Here's looking at you

In a shock move, our Head of Spatial Optimisation, Mike Cram, has announced that our university's three senior common rooms will shortly be replaced by a single "ambient interaction locus" in the atrium of the Business Impact Building.

Mr Cram told The Poppletonian that the senior common rooms (or "staff rooms" as they were known before Poppleton Polytechnic received its Royal Charter) were a legacy of the times when academic staff regarded relaxed informal conversations with colleagues as part of their terms of service.

"Quite frankly," insisted Mr Cram, "there is now no room for such restrictive practices in a modern business-facing university going forward. Our new CCTV-controlled standing-only ambient interaction locus will help to ensure that future conversations between academic colleagues are brief and instrumentally oriented."

Mr Cram denied rumours that sanctions might be applied to staff who spoke to each other outside the designated ambient area but agreed that such a development might be "fully consonant" with the HR Department's ongoing commitment to creating "a climate of fear".

Climate change shock

"It's a major step forward in HR practice." That was the response from Louise Bimpson, Corporate Director of our ever-expanding Human Resources Department, to claims that staff at London's University of the Arts are working in "a climate of fear".

Ms Bimpson told our reporter Keith Ponting (30) that HR was seeking to implement a similar climate change at Poppleton. "We have managed to develop a very solid atmosphere of all-round anxiety and apprehension. But the University of the Arts raised the bar by placing 163 members of staff on an 'at risk' list."

She said Poppleton would shortly issue its own "at risk" list of over 200 staff. In the meantime, a start on creating a fully fledged climate of fear had been made by her decision to suspend three academics who had registered modest and well-reasoned objections to the university's restructuring plans.

Who nicked my concepts?

In the wake of the row at Newcastle University in which a former professor claims that his successor made use of his teaching materials comes news of a similar alleged copyright infringement at Poppleton.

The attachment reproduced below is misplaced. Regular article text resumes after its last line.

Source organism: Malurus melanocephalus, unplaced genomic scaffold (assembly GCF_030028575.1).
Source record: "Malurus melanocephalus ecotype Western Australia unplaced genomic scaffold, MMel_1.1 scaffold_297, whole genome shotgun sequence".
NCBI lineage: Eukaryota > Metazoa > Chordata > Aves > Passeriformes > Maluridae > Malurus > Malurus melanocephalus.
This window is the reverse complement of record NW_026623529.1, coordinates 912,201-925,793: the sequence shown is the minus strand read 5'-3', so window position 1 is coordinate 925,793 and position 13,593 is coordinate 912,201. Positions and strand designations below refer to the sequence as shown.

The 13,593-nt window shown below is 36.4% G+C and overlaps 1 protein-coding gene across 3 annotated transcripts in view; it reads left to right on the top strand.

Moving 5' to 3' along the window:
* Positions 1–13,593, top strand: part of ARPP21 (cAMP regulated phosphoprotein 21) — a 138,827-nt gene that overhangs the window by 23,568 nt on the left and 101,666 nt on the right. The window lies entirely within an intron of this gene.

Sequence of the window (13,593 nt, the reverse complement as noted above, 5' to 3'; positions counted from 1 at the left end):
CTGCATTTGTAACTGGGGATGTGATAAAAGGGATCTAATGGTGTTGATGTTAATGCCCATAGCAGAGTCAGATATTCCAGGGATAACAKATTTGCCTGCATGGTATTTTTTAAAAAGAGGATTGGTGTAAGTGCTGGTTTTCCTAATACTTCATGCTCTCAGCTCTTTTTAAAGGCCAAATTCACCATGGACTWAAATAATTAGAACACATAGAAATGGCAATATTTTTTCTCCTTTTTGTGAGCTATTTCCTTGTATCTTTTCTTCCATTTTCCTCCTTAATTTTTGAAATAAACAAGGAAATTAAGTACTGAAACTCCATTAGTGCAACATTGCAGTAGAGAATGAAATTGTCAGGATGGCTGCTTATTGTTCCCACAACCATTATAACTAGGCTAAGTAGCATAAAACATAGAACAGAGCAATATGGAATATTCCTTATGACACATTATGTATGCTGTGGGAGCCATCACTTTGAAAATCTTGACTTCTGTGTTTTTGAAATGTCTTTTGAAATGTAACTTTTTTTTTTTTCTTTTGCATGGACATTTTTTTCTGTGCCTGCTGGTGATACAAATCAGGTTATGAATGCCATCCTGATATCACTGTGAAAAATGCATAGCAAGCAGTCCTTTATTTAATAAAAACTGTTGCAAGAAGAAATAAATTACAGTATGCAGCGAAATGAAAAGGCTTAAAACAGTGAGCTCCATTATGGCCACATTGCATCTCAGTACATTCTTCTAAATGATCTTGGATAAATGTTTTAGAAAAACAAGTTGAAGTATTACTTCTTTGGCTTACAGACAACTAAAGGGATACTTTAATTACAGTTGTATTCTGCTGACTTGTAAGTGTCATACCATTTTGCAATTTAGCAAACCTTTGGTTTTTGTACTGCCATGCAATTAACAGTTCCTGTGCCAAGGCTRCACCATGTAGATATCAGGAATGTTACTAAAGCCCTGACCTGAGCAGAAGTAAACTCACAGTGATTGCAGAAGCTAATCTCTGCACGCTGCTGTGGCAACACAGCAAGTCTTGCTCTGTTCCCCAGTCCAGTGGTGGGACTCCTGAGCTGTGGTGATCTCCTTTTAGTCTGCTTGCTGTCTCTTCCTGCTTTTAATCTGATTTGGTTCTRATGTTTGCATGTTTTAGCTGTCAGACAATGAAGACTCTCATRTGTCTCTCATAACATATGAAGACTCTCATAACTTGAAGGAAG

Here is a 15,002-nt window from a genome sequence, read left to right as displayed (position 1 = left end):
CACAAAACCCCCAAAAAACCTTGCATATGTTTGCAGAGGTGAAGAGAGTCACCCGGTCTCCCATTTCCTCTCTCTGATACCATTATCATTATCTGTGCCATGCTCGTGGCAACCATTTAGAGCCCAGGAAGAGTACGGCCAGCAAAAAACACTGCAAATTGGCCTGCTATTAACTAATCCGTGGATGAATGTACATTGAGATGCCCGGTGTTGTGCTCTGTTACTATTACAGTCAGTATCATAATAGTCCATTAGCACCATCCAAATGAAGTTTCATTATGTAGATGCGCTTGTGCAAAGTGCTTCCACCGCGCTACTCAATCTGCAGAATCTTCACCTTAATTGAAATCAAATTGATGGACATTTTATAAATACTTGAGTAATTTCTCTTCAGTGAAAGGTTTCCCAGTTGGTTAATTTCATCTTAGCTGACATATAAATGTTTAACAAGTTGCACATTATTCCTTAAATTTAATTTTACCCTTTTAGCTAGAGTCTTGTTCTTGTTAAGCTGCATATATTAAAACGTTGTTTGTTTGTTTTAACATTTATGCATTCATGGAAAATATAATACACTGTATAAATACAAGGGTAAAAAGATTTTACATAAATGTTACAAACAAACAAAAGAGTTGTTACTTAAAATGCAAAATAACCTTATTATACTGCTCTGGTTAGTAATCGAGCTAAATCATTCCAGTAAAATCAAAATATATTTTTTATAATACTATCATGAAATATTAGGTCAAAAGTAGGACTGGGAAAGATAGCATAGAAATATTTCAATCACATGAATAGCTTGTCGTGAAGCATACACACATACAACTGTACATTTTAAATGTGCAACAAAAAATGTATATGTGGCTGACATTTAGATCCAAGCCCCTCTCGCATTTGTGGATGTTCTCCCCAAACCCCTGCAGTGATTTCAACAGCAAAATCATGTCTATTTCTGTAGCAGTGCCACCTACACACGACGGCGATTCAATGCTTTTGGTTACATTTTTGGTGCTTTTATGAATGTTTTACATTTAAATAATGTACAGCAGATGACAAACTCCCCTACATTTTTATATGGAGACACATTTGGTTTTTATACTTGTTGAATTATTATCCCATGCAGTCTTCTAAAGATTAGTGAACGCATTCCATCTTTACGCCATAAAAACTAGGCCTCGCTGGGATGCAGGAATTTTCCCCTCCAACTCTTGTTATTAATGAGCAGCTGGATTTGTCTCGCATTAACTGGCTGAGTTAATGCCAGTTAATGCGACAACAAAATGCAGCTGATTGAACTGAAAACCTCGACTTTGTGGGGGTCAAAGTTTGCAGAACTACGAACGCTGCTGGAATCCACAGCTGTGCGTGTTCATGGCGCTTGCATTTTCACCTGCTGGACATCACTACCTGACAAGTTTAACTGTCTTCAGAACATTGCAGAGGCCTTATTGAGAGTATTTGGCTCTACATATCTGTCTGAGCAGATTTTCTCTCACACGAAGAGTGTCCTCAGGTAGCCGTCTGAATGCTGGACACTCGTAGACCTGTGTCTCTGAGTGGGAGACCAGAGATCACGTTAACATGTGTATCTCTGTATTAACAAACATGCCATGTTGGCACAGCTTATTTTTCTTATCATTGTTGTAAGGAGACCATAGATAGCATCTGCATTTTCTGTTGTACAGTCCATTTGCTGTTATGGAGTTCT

According to documents obtained by this newsletter, it appears that Dr Piercemuller of our Department of Media and Cultural Studies gave a series of lectures that "drew heavily" on essays written by one of his first-year students.

"I felt something odd was going on", said a student, "when Dr Piercemuller concluded one lecture with the phrase 'A minus. Very promising work'."

Dr Piercemuller was not available for comment. He is believed to be on research leave in the Seychelles completing a major work on postwar working-class life in a northern British city with the provisional title The Uses of Literacy.

Thought for the Week

(contributed by Jennifer Doubleday, Head of Personal Development)

"Next week's lecture on first steps in multitasking is entitled 'Reading in the Bathroom'. All welcome."

lolsoc@dircon.co.uk.

Already registered?

Sign in now if you are already registered or a current subscriber. Or subscribe for unrestricted access to our digital editions and iPad and iPhone app.

Register to continue  

You've enjoyed reading five THE articles this month. Register now to get five more, or subscribe for unrestricted access.

Most Commented

  • Elly Walton illustration (16 July 2015)

Whether in jest or not, sexist language shows an insensitivity to gender issues at odds with academic values, argues Dorothy Bishop

  • Two men looking surprised in an office

Report says projects fail when scholars obsessed with “shiny things” ignore business needs

  • Tony Little, Eton College headmaster, 2007

Tony Little points to ‘increasing gap’ between teaching standards at sixth form and university

Sir Keith Burnett considers the challenges of introducing a teaching excellence framework